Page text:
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Job One: Kill the Jobs Plan

The opinions expressed by columnists are their own and do not necessarily represent the views of


It’s no secret that the most elusive prey in Washington these days is the long-lost, newly created American job. The way our leaders discuss and debate it does not inspire confidence that they have the right ideas or tools to spur job creation anytime soon. It’s time to admit that the President’s “American Jobs Act” needs to be killed in favor of a plan that will actually allow the free enterprise system to create real jobs.

First, we have to define and understand jobs. True job creation cannot be forced or mandated; it comes from a brave soul with some extra capital (money) who decides that he or she can increase their profit or efficiency by paying someone else to do a set of tasks.

In general, this is not a demand the government can create, but it is one that Big Brother can restrict, either through access to the extra capital via taxation or by adding hurdles to the process of hiring via bone-headed regulations. Of course, the government can create short-term demand by buying, buying, buying but a resulting job will not have been allocated somewhere more efficient and is therefore little more than a temporary illusion.

So real jobs are likely to grow in situations where entrepreneurs have 1) access to capital 2) reasonable and predictable taxes on income, investment, research, and employees and 3) a fair regulatory system that doesn’t strangle growth.

But a FoxNews story this month made this observation:

“Even though President Obama recently acknowledged the need to minimize regulations, the number appears to be growing. Obama administration regulations on new business rose to 3,573 final rules in 2010, up from 3,503 in 2009 -- the equivalent of about 10 per week.”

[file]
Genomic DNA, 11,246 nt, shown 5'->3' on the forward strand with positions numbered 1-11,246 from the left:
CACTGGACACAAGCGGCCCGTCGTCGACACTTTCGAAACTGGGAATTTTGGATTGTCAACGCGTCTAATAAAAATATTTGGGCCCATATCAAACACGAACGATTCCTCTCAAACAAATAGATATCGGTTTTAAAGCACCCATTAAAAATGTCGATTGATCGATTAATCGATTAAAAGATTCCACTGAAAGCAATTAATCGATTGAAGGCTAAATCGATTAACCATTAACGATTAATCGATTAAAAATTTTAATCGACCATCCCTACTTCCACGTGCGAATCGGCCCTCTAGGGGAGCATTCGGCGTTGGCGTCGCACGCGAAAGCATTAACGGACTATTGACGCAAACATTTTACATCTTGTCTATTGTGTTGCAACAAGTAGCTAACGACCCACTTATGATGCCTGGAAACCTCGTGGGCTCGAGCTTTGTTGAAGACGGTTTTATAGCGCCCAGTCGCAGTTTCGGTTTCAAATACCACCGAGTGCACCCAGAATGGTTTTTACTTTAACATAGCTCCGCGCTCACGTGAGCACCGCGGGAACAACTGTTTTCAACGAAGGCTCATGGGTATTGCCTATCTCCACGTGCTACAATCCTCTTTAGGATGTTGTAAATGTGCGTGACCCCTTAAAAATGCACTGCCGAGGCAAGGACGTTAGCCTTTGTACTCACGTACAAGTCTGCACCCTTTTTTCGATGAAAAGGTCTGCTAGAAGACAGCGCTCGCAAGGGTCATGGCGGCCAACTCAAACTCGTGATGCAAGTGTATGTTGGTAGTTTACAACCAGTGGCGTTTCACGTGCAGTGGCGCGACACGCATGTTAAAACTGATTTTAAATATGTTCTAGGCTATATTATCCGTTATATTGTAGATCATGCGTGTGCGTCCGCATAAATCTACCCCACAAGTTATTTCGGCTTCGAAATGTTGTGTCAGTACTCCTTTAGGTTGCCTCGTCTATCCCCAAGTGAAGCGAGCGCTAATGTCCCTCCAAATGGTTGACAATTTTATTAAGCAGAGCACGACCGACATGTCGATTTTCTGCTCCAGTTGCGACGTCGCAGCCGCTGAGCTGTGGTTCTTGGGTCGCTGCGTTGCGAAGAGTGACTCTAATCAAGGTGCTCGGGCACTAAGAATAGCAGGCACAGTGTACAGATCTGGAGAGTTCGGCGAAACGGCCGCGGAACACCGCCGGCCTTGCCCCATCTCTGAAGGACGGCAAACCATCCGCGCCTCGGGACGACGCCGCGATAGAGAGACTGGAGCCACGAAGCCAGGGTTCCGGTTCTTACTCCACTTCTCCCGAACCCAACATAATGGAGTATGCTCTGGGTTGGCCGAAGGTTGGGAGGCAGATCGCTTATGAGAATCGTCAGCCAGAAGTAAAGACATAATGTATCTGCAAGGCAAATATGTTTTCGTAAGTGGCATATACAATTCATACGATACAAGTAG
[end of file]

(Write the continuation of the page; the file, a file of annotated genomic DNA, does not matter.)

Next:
Furthermore, it noted that the Heritage Foundation has estimated “that the administration has imposed more than 75 new "major" regulations since 2009 whose annual cost of compliance is $38 billion.”

In looking through the particulars of the President’s proposed job creation plan, if the estimated 1.9 million jobs are added it will be at a cost of $235,000 each with a total bill cost of $447B. Though it may be a slightly better deal for taxpayers than “Stimulus 1”, it still is nowhere near the type of recovery this economy needs and leaves us back at the original problem.

That problem being that government cannot “create jobs” as it wages both a regulatory war against business (see: the current National Labor Relations Board has had a flurry of job killing regulations work through the agency, the iconic American guitar manufacturer, Gibson, has been raided over the type of wood used in its production, the EPA has rolled out regulations that have the effect of immediately laying off thousands of people, and the list could go on and on).

The current plans seem doomed to keep us stuck in the same cycle of throwing money at bad ideas while telling us it’s a new plan or recycling failed ideas out of the history books. We need our elected officials to do more than give lip service to creating the right conditions for jobs to be created. Maybe the best they can do is just to stop attacking job creators and move out of the way.

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